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Re: Next GE predictions?

Postby Wd40 » Sun, 28 Dec 2014 2:43 pm

thismyvoice wrote:Skyrocketing housing price, medical cost, congested public transport, cost of education and a general sense of unfairness plays a bigger part.


But these are not limited to Singapore. Whenever a city become a big financial centre, then along with prosperity you have all these side effects. All major financial centres have these problems, London, New York, Tokyo, Hong Kong, Sydney and yes Shanghai too.

If you ask me, Singaporeans are better off than people living in all these cities. Singaporeans pay way lower taxes and a HDB house is almost guaranteed to them once they marry.

Japan is in such a pathetic situation right now, because of their terrible demographics. They dont need those stupids stunts called abenomics, what they need is massive immigration. But they wont do that, because people of Japan want to remain homogeneous.

http://www.japantimes.co.jp/community/2 ... olid-ever/

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Re: Next GE predictions?

Postby thismyvoice » Sun, 28 Dec 2014 5:41 pm

Wd40 wrote:
thismyvoice wrote:Skyrocketing housing price, medical cost, congested public transport, cost of education and a general sense of unfairness plays a bigger part.


But these are not limited to Singapore. Whenever a city become a big financial centre, then along with prosperity you have all these side effects. All major financial centres have these problems, London, New York, Tokyo, Hong Kong, Sydney and yes Shanghai too.

If you ask me, Singaporeans are better off than people living in all these cities. Singaporeans pay way lower taxes and a HDB house is almost guaranteed to them once they marry.

Japan is in such a pathetic situation right now, because of their terrible demographics. They dont need those stupids stunts called abenomics, what they need is massive immigration. But they wont do that, because people of Japan want to remain homogeneous.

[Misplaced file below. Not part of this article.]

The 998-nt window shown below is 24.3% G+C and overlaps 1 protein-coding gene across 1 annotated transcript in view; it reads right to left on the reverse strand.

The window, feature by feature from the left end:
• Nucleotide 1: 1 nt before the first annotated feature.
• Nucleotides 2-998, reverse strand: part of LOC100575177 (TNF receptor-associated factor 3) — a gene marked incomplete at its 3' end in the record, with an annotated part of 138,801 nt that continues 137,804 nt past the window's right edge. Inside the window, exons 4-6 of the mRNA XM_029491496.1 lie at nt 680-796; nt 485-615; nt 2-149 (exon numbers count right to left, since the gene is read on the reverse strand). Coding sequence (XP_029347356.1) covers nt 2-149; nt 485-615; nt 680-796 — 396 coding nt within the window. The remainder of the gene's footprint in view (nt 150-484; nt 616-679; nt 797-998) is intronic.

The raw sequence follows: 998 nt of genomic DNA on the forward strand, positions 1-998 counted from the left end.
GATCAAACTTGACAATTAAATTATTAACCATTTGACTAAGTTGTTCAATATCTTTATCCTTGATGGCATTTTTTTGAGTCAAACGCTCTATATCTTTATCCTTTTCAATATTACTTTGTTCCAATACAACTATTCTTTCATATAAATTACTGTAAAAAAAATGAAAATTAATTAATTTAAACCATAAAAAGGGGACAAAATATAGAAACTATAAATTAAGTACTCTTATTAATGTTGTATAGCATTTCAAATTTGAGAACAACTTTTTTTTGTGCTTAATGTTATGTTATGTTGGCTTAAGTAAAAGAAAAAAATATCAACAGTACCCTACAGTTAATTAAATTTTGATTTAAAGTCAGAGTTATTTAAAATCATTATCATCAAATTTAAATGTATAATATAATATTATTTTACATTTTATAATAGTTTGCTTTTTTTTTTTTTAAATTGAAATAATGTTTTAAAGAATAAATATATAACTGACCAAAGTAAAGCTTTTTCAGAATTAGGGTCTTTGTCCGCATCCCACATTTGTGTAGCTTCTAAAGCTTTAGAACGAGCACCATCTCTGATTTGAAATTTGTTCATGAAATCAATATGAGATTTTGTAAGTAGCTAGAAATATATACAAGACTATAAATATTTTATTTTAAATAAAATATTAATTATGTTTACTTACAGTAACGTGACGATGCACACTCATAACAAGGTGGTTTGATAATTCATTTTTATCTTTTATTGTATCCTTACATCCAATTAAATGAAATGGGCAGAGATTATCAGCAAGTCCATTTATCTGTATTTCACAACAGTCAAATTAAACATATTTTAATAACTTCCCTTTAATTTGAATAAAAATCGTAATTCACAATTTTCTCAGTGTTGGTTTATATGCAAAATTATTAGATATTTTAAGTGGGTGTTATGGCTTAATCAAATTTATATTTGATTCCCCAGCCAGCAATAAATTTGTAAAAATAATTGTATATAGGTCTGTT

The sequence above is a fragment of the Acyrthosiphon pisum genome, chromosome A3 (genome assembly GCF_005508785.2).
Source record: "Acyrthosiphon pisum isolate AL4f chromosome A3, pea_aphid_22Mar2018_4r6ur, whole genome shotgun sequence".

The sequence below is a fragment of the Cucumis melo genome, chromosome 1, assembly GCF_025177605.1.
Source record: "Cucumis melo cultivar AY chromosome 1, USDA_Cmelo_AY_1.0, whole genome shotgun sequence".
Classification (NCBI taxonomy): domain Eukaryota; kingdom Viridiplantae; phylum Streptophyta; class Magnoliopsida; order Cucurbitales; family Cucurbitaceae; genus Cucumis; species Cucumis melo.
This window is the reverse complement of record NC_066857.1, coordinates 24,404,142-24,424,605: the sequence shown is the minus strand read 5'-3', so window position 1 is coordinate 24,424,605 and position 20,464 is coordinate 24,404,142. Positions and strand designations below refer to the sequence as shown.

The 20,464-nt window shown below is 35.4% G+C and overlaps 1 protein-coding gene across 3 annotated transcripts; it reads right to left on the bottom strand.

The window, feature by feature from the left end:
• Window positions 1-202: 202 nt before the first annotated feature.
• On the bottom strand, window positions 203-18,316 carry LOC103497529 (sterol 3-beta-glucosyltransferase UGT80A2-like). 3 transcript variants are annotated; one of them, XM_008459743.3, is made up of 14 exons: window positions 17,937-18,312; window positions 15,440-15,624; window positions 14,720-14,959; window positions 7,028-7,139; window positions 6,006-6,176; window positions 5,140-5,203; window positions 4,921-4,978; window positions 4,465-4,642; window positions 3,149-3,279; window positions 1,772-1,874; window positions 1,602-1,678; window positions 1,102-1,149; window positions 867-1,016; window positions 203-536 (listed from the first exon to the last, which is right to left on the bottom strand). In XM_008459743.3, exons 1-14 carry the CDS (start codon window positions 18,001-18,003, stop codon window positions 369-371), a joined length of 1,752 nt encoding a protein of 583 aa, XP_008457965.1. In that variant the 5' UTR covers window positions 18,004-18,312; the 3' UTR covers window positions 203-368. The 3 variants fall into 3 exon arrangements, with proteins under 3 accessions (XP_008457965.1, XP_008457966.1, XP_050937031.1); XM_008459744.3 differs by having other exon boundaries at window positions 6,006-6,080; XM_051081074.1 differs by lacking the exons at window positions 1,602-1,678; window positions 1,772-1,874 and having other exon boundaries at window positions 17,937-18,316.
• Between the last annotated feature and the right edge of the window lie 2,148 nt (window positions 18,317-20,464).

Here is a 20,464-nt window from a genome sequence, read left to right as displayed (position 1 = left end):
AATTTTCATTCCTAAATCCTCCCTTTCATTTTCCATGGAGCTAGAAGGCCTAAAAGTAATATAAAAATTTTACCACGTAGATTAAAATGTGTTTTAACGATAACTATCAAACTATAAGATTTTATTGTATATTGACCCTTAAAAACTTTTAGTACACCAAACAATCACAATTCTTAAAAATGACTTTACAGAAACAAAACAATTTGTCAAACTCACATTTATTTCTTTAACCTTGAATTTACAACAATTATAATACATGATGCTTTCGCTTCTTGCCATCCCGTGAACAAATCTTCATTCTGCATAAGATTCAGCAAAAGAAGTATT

http://www.japantimes.co.jp/community/2 ... olid-ever/


I did not say you are wrong. Yes, Singapore is definitely better than many other countries, and much of this is due to good governance. It is just harder for people to appreciate that. Besides, the thinking may very well be, "if I am going to pay you politicians the highest salary in the world, why should I lower my standard or expectations?"

Being a financial centre does not benefit everyone. For some, being a financial centre is detrimental to their well-being. In that case, why vote for someone that makes your life difficult? This is why measures were introduced recently to address this.

HDB is good and cheap, but it is getting pricier. Newer flats are more expensive but very much smaller compared to older ones. One of the biggest failure of this government is that they allowed property price to rise so much. It is easily the biggest expenditure in a household. Many people felt trapped having to pay such an astronomical sum. It is also a very divisive issue. Some wants it to go up while others want it to come down. They "snookered" themselves into this situation. Lets see how they untangle this mess.

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Re: Next GE predictions?

Postby JR8 » Sun, 28 Dec 2014 5:46 pm

thismyvoice wrote: In that case, why vote for someone that makes your life difficult?


Because if you don't they'll make your life even more difficult?
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Re: Next GE predictions?

Postby Wd40 » Sun, 28 Dec 2014 5:59 pm

thismyvoice wrote:HDB is good and cheap, but it is getting pricier. Newer flats are more expensive but very much smaller compared to older ones. One of the biggest failure of this government is that they allowed property price to rise so much. It is easily the biggest expenditure in a household. Many people felt trapped having to pay such an astronomical sum. It is also a very divisive issue. Some wants it to go up while others want it to come down. They "snookered" themselves into this situation. Lets see how they untangle this mess.


Actually its the opposite, because Singapore gahmen has no political opposition, it is able to bring prices into control by putting in measures, which gahmen in no other country can do.

Read this:
http://www.bloomberg.com/news/2014-07-2 ... andle.html

Take a look at the world’s dizzying surges in the price of housing for 12 months at the end of June: London, up 20 percent. Manhattan, 18 percent. Sydney, 15.4 percent.